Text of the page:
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Captain Sun: Forbidden Love in ChinaCaptain Sun: Forbidden Love in China by Vanessa Wu
My rating: 5 of 5 stars

I’m not sure if the title, Captain Sun, is a deliberate reference to the James Bond novel, Colonel Sun, written by Kinglsey Amis and published under the pseudonym of Robert Markham. There is something distinctly literary in the author’s style, so it might be. She seems to have read widely and to have a quirky sense of humour.

Her quirkiness is evident in the structure of this strange tale, which is arse about face, as they say here in London. It opens with a slightly shocking sex scene. There is very little build up. It appears to me to be quite cold and almost brutal.

Then there are some descriptive passages in which we learn more about the situation of the young woman and her relationship to the lecherous Captain Sun. We are given, right at the end of the story, a very specific date, which places it at a time in China when essential foodstuffs were still very strictly rationed.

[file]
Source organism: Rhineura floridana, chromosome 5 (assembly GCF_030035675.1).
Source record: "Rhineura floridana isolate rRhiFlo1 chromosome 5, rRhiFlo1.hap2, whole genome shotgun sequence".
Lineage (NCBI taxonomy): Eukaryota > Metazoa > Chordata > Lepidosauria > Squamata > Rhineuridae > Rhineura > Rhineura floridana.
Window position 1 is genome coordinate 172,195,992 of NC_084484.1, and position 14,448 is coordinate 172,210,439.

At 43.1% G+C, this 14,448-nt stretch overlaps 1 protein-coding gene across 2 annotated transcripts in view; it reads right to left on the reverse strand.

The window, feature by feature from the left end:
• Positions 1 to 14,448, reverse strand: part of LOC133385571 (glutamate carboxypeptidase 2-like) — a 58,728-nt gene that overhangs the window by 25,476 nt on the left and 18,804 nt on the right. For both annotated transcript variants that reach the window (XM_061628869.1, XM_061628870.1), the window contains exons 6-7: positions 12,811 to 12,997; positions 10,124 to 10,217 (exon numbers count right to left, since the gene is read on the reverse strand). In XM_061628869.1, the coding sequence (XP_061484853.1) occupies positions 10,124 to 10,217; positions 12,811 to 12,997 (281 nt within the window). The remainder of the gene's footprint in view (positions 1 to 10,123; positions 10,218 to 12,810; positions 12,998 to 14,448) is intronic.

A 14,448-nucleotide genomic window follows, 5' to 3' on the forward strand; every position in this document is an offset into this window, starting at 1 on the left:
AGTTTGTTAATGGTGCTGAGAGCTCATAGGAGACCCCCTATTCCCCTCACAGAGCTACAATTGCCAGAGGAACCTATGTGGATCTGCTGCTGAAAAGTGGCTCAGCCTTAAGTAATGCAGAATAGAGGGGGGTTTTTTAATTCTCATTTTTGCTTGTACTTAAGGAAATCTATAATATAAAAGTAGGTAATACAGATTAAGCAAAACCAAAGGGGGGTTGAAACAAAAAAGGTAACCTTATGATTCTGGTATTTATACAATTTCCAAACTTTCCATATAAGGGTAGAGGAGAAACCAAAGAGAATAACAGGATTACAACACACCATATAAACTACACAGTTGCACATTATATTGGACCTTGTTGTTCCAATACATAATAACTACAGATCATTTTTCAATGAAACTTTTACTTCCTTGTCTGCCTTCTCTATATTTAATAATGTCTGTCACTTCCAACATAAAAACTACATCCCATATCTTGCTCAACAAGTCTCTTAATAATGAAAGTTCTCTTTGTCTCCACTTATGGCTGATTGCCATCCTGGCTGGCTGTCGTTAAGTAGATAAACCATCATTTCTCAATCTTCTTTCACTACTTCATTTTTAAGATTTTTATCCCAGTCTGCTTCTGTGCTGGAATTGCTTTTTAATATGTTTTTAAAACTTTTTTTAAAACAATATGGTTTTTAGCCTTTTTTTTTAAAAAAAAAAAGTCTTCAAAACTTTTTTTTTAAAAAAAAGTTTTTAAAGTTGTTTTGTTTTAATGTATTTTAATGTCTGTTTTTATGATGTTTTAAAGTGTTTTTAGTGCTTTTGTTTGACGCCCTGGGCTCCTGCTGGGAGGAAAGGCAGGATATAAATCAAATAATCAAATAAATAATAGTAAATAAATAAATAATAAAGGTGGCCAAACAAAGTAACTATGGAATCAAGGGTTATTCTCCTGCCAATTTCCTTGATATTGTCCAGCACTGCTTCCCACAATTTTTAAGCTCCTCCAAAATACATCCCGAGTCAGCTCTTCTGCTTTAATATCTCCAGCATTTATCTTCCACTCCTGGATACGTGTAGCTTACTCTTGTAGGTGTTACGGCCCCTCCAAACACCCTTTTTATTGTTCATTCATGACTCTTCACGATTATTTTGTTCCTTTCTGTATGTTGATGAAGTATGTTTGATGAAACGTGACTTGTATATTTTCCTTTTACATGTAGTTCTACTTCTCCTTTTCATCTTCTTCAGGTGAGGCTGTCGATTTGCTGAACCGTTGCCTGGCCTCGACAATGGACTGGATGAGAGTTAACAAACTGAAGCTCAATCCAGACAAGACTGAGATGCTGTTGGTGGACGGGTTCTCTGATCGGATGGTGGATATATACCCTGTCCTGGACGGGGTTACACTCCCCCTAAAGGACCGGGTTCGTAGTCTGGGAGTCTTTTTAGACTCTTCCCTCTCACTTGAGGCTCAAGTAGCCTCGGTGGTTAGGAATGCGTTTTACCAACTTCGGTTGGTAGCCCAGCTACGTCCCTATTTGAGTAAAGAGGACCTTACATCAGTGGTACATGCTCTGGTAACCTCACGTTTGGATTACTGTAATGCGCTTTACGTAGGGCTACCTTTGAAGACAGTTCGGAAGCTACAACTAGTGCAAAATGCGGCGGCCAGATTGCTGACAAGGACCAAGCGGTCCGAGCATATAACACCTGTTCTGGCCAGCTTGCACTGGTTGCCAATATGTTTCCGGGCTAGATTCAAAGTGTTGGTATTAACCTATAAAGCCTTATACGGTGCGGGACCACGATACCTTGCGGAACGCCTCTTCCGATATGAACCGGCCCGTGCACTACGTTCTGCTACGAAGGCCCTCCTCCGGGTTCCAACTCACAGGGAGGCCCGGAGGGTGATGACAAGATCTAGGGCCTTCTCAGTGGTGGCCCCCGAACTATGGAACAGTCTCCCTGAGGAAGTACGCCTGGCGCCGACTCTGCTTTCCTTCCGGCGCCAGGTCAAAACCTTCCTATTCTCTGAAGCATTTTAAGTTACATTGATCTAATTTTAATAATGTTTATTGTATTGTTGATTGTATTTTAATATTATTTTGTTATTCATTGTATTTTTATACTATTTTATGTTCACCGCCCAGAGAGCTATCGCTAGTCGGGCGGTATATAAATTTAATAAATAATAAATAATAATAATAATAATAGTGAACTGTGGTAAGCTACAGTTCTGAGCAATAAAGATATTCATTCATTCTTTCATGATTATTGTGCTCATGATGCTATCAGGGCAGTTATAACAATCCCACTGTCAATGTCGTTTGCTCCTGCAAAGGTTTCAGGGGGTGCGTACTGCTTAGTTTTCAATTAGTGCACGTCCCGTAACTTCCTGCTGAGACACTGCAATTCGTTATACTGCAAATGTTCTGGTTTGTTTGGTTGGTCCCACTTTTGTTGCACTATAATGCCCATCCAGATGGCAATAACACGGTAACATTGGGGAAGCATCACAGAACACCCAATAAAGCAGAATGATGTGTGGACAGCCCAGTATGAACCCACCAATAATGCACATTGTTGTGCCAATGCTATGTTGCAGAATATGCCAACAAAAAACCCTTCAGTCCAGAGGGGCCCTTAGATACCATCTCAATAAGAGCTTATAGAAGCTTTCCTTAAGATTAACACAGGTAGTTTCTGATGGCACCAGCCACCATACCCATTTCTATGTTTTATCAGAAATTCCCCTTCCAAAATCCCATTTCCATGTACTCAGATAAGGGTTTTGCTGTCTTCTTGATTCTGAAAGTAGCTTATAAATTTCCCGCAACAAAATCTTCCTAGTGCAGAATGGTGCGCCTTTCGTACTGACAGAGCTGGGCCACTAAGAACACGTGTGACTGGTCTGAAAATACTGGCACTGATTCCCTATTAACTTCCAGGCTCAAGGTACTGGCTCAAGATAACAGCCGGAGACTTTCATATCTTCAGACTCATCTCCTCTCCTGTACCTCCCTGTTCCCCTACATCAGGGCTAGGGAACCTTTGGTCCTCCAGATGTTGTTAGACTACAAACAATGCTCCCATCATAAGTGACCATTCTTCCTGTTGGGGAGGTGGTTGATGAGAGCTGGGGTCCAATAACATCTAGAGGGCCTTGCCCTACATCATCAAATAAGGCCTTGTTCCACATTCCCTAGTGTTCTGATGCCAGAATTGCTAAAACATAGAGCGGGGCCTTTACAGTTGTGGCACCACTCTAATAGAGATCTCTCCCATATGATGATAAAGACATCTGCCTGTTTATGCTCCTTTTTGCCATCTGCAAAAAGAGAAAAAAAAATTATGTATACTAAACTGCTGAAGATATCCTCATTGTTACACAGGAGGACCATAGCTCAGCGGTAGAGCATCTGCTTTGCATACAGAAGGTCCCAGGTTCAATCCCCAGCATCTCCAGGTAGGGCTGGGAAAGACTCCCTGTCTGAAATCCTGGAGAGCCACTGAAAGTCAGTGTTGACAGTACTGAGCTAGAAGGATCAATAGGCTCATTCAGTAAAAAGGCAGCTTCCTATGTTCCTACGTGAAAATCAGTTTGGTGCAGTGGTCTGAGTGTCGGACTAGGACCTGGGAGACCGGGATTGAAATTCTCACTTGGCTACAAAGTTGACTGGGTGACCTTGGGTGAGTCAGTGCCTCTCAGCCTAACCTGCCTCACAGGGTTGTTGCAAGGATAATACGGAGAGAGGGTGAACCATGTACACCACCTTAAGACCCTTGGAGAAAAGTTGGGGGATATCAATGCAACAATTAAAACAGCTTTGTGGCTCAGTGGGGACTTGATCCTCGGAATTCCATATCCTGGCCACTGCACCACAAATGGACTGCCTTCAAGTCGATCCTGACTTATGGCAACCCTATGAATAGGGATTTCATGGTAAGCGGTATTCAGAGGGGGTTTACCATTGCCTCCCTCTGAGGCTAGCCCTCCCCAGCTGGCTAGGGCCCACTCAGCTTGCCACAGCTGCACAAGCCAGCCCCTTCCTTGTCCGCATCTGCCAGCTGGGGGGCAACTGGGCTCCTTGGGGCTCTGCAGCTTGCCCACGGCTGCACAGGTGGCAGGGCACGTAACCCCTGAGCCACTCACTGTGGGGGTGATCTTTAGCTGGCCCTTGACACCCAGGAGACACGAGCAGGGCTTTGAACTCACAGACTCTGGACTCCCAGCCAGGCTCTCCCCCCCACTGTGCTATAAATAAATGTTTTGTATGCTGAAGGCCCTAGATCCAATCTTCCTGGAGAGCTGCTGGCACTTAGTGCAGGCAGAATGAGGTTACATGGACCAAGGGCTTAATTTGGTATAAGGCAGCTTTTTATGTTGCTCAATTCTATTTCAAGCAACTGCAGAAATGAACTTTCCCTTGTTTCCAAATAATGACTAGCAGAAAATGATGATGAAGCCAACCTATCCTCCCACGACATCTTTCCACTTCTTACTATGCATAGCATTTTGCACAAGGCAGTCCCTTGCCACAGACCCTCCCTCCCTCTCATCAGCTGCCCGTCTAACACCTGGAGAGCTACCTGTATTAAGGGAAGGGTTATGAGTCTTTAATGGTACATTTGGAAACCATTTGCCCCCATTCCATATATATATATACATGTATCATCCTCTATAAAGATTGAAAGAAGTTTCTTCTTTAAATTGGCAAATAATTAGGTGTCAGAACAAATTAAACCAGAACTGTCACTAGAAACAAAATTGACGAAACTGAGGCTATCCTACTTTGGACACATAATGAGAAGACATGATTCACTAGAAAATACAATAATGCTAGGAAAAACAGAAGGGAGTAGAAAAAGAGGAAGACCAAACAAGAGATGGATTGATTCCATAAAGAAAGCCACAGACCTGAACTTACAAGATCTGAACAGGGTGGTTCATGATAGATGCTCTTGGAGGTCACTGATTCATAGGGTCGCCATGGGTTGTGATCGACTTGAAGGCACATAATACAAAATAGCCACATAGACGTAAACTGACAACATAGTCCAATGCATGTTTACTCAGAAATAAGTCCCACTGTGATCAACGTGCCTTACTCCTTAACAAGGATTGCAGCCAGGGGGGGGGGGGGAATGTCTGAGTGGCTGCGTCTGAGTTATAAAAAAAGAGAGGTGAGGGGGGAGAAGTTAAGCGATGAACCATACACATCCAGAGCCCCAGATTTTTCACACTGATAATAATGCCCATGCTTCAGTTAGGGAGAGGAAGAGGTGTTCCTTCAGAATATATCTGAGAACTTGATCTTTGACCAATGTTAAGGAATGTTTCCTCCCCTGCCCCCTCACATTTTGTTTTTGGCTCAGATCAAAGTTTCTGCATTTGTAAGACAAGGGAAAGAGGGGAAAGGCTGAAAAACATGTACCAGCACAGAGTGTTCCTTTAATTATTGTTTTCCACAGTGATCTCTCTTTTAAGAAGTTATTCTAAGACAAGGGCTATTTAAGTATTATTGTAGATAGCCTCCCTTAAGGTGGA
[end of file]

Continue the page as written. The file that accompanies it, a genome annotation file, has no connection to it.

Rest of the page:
The suggestion is that the woman allows Captain Sun to do as he pleases with her in return for food coupons so that she can feed her family. But it’s a little more complex than this. Sex too is “rationed” and the young woman seems to enjoy allowing herself to be abused by the captain.

I found the final paragraphs incredibly erotic and they made me want to read the whole story again from the beginning. That’s why I’m giving it 5 stars.

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Books by Vanessa Wu